In April 1970 I gave a talk in Princeton, NJ for the first Earth Day. I had some expertise in the literature of natural history, had started a 330 acre homestead community with environmental covenants, and was conducting an interstate multi-media tour about humanity and the environment sponsored by the Woodrow Wilson Foundation and the National Endowment for Humanities. I was also editing the newsletter for the Conservation Council of North Carolina. (I later became its president.) I had credentials, but I was hardly as famous as hundreds of other environmentalists—scientists, economists, and politicians—on stages across America. All of us were gloomy. Most environmentalists on Sunday were just as gloomy. I’m optimistic.
In 1970 Prof. Peter Gunter of North Texas State was in sync with people like biologists Paul Ehrlich and Barry Commoner, Earth Day organizer Dennis Hayes, and sponsor Senator Gaylord Nelson. Gunter wrote, “Demographers agree almost unanimously on the following grim timetable: by 1975 widespread famines will begin in India; these will spread by 1990 to include all of India, Pakistan, China and the Near East, Africa. By the year 2000, or conceivably sooner, South and Central America will exist under famine conditions….By the year 2000, thirty years from now, the entire world, with the exception of Western Europe, North America, and Australia, will be in famine.”
Ehrlich predicted famine in the UK by the 1980s. Dr. S. Dillon Ripley, secretary of the Smithsonian Institute, said that in 25 years, as many as 80% of living species would be extinct. Life Magazine predicted people in American cities would be wearing gas masks because of air pollution. David Brower, fist Executive Director of the Sierra Club, said, “ Childbearing [should be] a punishable crime against society, unless the parents hold a government license… All potential parents [should be] required to use contraceptive chemicals, the government issuing antidotes to citizens chosen for childbearing.”
I am as green as I ever was, but I am not gloomy. I’m grateful and pleased with all the progress we’ve made on cleaning up the air, reducing the use of toxic chemicals, cleaning up water supplies, and saving wildlife habitat. I am guardedly optimistic about the future.
Ironically, what has enabled and motivated most of our progress has been the very technology and economic development that so many environmentalists condemned and continue to condemn. Take the great enemy of environmentalists since Thomas Malthus in the 19th C. predicted populations would crash as human numbers outstripped food supplies. The enemy was population growth.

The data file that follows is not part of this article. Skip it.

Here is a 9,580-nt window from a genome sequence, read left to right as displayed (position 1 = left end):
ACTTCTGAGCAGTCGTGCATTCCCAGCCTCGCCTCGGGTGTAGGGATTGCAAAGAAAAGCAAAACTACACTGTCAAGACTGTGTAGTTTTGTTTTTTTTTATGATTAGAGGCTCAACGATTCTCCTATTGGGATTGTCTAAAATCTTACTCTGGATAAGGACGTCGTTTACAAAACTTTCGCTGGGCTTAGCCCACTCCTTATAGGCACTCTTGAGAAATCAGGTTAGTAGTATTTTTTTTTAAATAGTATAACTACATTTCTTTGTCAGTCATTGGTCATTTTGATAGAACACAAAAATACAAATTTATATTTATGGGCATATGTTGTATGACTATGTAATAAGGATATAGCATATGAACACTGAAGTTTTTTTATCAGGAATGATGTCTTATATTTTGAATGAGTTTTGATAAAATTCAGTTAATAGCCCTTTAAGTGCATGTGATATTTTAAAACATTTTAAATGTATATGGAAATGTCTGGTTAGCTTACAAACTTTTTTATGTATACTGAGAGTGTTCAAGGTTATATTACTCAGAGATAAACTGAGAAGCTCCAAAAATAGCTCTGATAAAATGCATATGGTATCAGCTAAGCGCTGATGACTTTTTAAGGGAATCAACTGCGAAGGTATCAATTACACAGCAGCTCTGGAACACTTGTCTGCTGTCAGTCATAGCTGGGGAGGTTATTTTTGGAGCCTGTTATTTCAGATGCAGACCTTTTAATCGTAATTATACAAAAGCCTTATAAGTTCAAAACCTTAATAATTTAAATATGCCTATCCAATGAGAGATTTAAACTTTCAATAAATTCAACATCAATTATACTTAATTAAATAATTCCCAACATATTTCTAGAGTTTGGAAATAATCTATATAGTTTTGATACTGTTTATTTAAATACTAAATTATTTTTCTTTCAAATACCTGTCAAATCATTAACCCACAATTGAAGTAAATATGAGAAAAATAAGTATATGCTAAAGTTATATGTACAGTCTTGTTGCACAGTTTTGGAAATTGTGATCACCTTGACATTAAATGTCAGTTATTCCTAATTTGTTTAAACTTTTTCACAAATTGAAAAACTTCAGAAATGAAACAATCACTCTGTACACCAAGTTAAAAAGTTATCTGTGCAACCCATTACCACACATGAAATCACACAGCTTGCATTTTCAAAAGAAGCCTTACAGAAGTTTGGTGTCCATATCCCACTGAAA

When I talked on the first Earth Day, conventional wisdom still held that the population of Catholic countries would never stop multiplying. Same for Africa and Asia. None of the contraceptive programs did any good except for the bureaucrats paid to run them. What created zero and even negative population growth was a single dominant factor—affluence.
Only China with its “one child” rule implemented the kind of forced contraceptive policy advocated by David Brower, and they dropped it last year.
Today India and China both export food. Today oil is not only far more abundant than in 1970, but just as cheap. Today almost all cities in affluent countries have far cleaner air than in 1970. Today many species of wildlife, rare in 1970, are not only common in the wild but in the suburbs.
The list of failed predictions of doom and the list of great improvements in our care of the environment can fill hundreds of pages. Nevertheless, 45 years after the first Earth Day, on stages across America, environmentalists are predicting imminent disasters of many kinds, the extinction of life forms, and the exhaustion of resources.
I leave it to psychologists and sociologists to explain why they insist on being gloomy despite the clear, positive trends and the achievements that they failed to predict and still refuse to see.
I am still a passionate environmentalist, living as I have for most of the past 50 years in the middle of a forest, growing my food, heating with wood, producing solar electricity, improving habitat, writing about the elegance of nature.
I am optimistic because I recognize that the supply of the most important natural resource in the world continues to expand. It is the one that has grown with the population that my green friends have always wanted to limit—human creativity.